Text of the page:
November 19, 2010
Turkey Talk: Go Organic This Thanksgiving
the first time he proudly handed me a large box with a raw turkey inside. That hadn’t happened before.
I didn’t plan to cook a meal at home that year, I wasn’t sure if the bird would fit into my refrigerator, and I wondered why he went to the trouble of ordering this particular type of turkey for all of us. How’s that for gratitude? But after my initial adjustment to the idea of it, and once I’d figured out when and how to cook it, I began to understand the importance of his gesture.
My employer had just introduced me to something far superior to what I’d usually bought on sale with a coupon at the grocery store. Better tasting, moist, no fuss about thawing since it’s fresh, nicely shaped, more compact - this turkey actually appeared to have more vitality than all the previously frozen, conventionally grown ones I’d seen before. Since then, I’ve insisted on the same. Who could go back?
In addition, I became aware of something I’d not paid much attention to up to that point: the unsettling treatment of poultry in conventional farming practices. The majority of turkeys eaten on Thanksgiving have been raised in crowded indoor conditions under heat lamps and fed genetically-modified (GMO) corn, soybeans, and fillers. This feed is laced with pesticides, hormones, and antibiotics (to try to reduce the number of birds getting sick from an uncomfortable life in extremely crowded conditions).
Some of the turkeys are fattened to the point they can’t walk. “Broad Breasted Whites” are huge breasted turkeys bred to satisfy the American love of white meat, but many of them die on the floor of their crowded coop, unable to survive the inhumane treatment.
After an unthinkable slaughter, dry industrial turkeys are often injected with a saline solution in an attempt to get them to be more moist and taste better. But they truly don’t taste that well, which is why there are so many recipes for helping a turkey taste better: brining, basting, barbecuing, deep-frying, and all sorts of marinades, seasonings, and gravies. Put it in a paper bag, put it in a plastic bag, stuff it with onions and apples, start it in a hot oven then turn down the oven while basting every half hour. Who wants to do all that in the midst of setting the table, keeping the house cleaned up, managing side dishes, and welcoming friends and family with a smiling face?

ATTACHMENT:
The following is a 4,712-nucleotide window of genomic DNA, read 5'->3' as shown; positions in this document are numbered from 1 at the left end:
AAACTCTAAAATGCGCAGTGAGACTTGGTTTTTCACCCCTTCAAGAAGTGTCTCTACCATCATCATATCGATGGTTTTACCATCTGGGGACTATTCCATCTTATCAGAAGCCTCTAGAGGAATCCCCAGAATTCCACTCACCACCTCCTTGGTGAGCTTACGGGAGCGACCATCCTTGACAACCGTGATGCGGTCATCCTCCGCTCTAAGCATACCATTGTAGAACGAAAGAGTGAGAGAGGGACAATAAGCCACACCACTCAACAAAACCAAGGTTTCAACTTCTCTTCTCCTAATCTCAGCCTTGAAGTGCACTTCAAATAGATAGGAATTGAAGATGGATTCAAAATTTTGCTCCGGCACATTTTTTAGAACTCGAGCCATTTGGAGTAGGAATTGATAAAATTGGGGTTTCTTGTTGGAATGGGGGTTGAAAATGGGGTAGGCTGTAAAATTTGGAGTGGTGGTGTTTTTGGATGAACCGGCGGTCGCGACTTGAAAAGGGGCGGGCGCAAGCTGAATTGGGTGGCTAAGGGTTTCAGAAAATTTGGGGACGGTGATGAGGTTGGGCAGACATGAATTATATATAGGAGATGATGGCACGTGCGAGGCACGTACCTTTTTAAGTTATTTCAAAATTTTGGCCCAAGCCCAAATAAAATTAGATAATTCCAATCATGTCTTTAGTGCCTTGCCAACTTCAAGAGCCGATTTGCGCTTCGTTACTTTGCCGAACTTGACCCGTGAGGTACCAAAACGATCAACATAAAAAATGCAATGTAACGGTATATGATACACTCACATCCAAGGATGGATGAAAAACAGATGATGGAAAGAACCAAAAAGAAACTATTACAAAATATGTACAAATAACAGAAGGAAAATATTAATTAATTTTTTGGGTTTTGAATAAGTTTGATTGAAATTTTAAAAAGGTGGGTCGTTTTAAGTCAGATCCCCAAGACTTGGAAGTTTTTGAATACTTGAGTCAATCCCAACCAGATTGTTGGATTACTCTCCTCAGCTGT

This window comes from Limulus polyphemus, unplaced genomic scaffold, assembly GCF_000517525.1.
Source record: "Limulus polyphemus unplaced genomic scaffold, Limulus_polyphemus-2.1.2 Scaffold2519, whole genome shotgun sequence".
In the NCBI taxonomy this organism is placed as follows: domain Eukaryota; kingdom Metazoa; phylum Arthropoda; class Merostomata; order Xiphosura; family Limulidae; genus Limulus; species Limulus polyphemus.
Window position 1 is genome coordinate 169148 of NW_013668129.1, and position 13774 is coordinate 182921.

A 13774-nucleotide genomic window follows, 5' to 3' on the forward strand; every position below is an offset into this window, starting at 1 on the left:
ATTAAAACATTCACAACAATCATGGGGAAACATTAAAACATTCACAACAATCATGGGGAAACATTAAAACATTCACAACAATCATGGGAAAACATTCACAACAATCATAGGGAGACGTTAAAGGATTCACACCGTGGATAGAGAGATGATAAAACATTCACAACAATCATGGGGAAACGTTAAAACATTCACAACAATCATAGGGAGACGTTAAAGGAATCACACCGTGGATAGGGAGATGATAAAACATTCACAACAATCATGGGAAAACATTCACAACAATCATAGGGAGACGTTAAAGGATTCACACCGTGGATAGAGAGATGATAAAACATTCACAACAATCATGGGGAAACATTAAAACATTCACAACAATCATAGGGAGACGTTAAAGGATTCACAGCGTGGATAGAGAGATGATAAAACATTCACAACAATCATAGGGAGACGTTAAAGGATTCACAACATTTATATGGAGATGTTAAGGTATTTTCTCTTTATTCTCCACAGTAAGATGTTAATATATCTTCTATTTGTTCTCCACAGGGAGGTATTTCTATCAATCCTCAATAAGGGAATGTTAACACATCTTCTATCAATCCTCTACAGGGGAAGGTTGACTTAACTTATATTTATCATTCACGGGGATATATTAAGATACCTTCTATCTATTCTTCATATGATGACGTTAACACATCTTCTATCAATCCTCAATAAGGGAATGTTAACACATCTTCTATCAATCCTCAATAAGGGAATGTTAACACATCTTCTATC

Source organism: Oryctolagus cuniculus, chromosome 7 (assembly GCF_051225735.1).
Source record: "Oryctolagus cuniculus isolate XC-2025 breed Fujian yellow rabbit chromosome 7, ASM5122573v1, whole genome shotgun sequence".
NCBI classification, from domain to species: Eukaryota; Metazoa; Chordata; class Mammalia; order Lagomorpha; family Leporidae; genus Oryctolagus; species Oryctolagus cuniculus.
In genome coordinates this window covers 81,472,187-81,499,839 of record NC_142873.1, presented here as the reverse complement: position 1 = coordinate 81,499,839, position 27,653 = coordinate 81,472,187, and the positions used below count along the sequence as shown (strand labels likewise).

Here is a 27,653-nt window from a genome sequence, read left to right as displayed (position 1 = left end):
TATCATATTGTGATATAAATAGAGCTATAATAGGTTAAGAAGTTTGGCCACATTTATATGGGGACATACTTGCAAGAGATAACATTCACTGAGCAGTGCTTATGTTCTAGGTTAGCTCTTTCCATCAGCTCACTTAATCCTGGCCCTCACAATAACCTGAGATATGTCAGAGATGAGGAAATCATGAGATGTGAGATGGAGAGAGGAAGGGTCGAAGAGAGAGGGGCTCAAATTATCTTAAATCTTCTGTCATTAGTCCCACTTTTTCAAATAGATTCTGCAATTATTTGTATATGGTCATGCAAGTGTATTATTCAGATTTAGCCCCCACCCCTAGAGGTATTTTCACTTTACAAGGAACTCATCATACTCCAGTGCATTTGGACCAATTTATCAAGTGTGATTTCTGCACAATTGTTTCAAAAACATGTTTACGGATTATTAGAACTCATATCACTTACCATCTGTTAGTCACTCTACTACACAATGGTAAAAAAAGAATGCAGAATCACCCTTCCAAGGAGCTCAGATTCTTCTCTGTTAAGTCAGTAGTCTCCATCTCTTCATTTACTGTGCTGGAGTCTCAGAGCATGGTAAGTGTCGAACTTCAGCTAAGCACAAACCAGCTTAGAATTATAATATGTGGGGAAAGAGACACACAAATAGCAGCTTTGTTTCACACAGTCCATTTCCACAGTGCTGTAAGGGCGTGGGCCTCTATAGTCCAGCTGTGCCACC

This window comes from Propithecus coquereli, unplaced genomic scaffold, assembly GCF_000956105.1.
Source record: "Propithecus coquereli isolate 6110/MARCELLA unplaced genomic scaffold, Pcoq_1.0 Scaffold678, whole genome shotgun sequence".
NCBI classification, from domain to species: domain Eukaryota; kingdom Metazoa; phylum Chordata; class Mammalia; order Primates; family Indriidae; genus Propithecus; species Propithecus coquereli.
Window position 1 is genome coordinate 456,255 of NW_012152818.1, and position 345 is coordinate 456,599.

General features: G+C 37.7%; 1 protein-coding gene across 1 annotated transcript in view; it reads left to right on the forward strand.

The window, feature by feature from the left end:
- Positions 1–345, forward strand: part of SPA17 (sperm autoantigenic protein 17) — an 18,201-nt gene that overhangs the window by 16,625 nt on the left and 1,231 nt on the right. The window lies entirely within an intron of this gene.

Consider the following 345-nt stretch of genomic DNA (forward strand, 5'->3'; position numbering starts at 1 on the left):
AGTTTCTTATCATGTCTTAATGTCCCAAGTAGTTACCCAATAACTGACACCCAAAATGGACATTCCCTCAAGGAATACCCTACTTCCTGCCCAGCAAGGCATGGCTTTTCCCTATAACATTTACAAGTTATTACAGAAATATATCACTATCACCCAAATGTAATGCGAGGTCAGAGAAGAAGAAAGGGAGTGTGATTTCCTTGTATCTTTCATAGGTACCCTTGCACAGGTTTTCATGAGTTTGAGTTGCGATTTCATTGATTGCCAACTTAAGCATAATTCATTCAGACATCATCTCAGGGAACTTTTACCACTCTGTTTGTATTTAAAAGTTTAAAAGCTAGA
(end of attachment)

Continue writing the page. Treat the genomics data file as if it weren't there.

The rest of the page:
With a fresh, organic, free-range, humanely-raised turkey, none of that is necessary. You can add a few seasonings if you want, but even with just a little salt you’re good to go. Put it in the oven and it’s going to taste great. I butter the skin and add garlic, sometimes putting a rosemary sprig and onion in the cavity, or even good old stuffing, which is less of a concern because organic turkeys don’t have the same risk of salmonella poisoning as conventionally grown birds.
An added bonus is you’ll know your bird had a good life roaming around in fresh air, eating bugs and grass and things turkeys eat in nature. The drawback? A higher price tag. If more people supported organic farming methods, the prices would come down. In the meantime, I’d prefer to pay a bit more and support an organic farmer who has our health and the wellbeing of the earth in mind.